A couple of weeks ago a friend asked me if I knew where the word "godspeed" comes from. I didn't. So, of course, I wanted to find out. Here's what I learned.
You might know that wishing someone godspeed (or God speed) is a way of wishing him or her well. It's a pleasant parting wish that in the 14th century meant, "I wish that God may grant you success." In order to understand the origin of the word in its current spellings and meaning, we have to look at the parts separately. It won't be arduous (or particularly thorough), I promise.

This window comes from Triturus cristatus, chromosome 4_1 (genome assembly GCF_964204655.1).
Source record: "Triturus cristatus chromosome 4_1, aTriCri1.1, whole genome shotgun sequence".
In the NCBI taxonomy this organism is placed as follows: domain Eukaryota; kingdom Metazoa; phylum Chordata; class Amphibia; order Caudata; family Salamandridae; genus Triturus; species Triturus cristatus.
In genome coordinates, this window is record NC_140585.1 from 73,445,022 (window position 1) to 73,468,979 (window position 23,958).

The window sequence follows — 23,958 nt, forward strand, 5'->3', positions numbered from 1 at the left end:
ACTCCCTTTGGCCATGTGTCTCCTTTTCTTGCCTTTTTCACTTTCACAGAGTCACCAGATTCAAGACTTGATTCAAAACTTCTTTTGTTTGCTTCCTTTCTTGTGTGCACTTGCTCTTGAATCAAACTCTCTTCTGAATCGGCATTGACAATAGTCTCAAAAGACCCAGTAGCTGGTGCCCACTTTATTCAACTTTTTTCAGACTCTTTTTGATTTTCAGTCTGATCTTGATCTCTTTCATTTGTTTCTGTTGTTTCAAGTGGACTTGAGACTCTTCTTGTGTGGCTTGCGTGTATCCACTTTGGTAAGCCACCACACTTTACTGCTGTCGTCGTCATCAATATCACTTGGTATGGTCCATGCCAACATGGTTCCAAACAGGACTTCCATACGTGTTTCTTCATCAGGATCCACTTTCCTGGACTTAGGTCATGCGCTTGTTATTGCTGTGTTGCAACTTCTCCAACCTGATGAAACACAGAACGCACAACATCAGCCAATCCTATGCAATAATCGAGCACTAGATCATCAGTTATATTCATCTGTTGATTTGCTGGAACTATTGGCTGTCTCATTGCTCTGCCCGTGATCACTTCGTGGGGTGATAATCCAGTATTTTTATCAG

First "G/god": In the 14th century and thereabouts, when spellings of many words varied, the words "God" and "good" were sometimes spelled the same and sometimes differently.
Now "speed," which surprised me a little: Turns out that our modern word "speed" comes from various old European languages, including the Old English word "sped," which meant prosperity, success, luck, wealth. So to wish someone "goodspeed" or "godspeed" or "Godspeed" all meant that you hoped that they would do well.
So there you go. I wish you godspeed as you go about your day today.
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